ORONO — The original Islamic Center of Maine looks so much like a house that trick-or-treaters have knocked on the door, interrupting prayer services.

That’s unlikely to happen at the new mosque, located at 151 Park St. behind the first building on U.S. Route 2 near the former Thriftway grocery store. The 5,600-square-foot new building may not have a dome or minaret as larger mosques do, but it looks more like a house of worship than a residence.

The center will hold an open house at 5 p.m. Saturday, March 6. The event, called “Meet Your Muslim Neighbors,” is designed to introduce people unfamiliar with Islam to the tenets and practices of the faith.

The new building was completed in mid-January at a cost of about $750,000, Dr. Mohammad Tabbah, chairman of the center’s board of trustees, said Friday after prayers at 12:30 p.m. called jumma. He said it was only through “the generosity of the [Muslim] community” that the large new facility was able to be completed just eight years after the first mosque was opened.

Islamic law prohibits the payment or acceptance of interest fees, so the center needed to have the money in hand before it began construction of the new building in September. The old building has been sold and soon will be moved from the site. A parking lot will be constructed on that part of the lot.

Tabbah, the head of pediatric gastroenterology at Eastern Maine Medical Center, and his wife, Jenan Jondy, are examples of Muslims who would not have moved to the Bangor area if there had not been a mosque. The couple and their children moved to Maine three years ago.

They are typical of the growing number of professionals at the University of Maine, Husson University, St. Joseph Hospital and EMMC who practice Islam, Tabbah said Friday. They needed a mosque that could serve as a place for worship, religious education and social functions, he said.

“We have a pretty steady flow of students who come and go, but they number about 100 at any one time,” he said. “More families like ourselves are moving here and settling down. We truly needed a larger space.”

Tabbah estimated that 150 Muslims, including students, now live in Greater Bangor. Like followers of other faiths, some attend regularly while others attend during Ramadan, Islam’s major holiday.

That’s a big shift from the 1980s and early 1990s, when most of the Muslims in the area attended or worked at the University of Maine. They met for weekly prayers at the small chapel in the Memorial Union.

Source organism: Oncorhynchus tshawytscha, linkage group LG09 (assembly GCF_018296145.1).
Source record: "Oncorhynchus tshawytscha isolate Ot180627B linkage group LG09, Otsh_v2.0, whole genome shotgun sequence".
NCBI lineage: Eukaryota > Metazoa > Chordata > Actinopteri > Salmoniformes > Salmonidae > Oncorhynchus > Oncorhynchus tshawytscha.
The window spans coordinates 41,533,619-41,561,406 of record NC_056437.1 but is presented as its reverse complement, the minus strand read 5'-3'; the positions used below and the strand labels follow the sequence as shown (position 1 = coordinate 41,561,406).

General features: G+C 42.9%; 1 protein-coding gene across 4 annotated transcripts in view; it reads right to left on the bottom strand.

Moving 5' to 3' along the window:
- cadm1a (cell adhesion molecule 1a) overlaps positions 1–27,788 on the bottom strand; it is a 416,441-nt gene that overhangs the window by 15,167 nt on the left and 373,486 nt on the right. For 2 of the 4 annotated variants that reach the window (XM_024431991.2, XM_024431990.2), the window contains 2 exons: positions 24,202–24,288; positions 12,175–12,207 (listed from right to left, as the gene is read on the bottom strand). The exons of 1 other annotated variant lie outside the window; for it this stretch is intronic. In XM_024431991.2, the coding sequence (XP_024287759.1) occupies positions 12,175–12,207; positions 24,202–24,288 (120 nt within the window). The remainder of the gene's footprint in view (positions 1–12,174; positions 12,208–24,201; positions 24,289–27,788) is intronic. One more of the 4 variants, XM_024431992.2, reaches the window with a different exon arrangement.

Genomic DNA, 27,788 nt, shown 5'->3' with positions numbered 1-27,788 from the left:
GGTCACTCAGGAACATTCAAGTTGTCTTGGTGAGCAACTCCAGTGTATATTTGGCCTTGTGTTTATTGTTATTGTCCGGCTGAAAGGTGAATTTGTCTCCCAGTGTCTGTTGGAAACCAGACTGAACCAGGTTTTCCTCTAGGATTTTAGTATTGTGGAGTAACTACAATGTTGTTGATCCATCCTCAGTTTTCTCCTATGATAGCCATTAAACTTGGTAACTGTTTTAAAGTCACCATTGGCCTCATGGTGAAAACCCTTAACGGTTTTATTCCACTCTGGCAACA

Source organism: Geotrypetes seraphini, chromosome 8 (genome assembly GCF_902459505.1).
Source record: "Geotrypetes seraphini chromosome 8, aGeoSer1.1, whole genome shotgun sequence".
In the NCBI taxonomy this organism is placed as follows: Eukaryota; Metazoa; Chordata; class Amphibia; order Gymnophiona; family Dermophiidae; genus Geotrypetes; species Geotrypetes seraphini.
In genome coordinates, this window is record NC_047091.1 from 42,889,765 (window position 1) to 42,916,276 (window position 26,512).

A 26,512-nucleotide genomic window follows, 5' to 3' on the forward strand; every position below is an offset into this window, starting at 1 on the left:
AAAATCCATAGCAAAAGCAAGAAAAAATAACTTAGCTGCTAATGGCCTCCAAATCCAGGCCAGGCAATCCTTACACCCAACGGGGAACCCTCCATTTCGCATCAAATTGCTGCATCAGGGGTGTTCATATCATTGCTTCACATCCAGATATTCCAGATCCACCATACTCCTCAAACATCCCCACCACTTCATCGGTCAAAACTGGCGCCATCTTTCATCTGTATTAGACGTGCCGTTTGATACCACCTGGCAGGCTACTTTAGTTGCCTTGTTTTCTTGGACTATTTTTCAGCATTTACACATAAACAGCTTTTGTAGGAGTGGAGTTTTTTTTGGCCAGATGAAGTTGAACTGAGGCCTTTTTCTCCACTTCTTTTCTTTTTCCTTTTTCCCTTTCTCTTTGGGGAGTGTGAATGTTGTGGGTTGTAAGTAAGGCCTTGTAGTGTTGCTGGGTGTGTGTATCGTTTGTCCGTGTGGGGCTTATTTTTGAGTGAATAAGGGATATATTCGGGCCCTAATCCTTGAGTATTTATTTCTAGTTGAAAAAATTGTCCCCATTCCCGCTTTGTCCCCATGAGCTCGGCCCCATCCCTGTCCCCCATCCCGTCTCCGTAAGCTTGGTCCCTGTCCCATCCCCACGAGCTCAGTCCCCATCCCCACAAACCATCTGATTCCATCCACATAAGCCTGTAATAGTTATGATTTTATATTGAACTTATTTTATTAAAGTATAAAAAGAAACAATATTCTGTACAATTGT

By the mid-1990s, the community had begun to outgrow that space, and planning to build a mosque in Orono began. The 2-acre parcel on the corner of Park and Washburn streets was purchased in 1995.

Original plans called for a simple but traditional mosque to be built on the property at a cost of nearly $1 million, but that was scaled back in favor of a much smaller project that could meet the community’s immediate needs. A 1,680-square-foot doublewide prefabricated building was completed in January 2002 at a cost of $125,000.

It was what the community could afford at the time, but it was not large enough to include classrooms for religious education for adults and children. That is important to the Muslim professionals who have settled in the area over the past five years, Jondy said Friday.

“We want our children to identify as Muslims,” she said. “This is their identity, and the larger building allows us to have a ‘camp’ program during February vacation and a Sunday school program for them.”

Jondy said the larger space also allows the community to continue its outreach to non-Muslims. Members of the mosque regularly write columns about Islam for the Bangor Daily News Voices column. The new building also makes it easier for the center to invite members of the non-Muslim community into their house of worship to learn more about their faith.

The mosque includes separate entrances for men and women with oversize coatrooms for outerwear and shoes, which must be removed when people enter the mosque. The musallah, or prayer room, is carpeted with two shades of green carpeting, which allows worshippers to more easily line themselves in the straight rows required for prayers. Dropped a few inches from the ceiling is a large round, white section designed to represent a dome, Tabbah said.

The women sit at the back of the room, but there is no barrier separating the sexes. At the eastern end of the prayer room is the mirab, or niche, which indicates which wall of the mosque faces Mecca. Tabbah, who functions as an imam, which means “one who is in front,” stood there Friday as he led the 30-minute service attended by about 50 men and women.

The building also has one large classroom that soon will be able to be divided by a sliding wall, an office for private meetings, a full kitchen and three bathrooms.

While the Muslim communities in Lewiston and Portland are larger than the one in Greater Bangor, the Orono mosque was the first in the state to purchase land and construct its own building.

For more information about the Islamic Center of Maine, visit http://theicmo.com.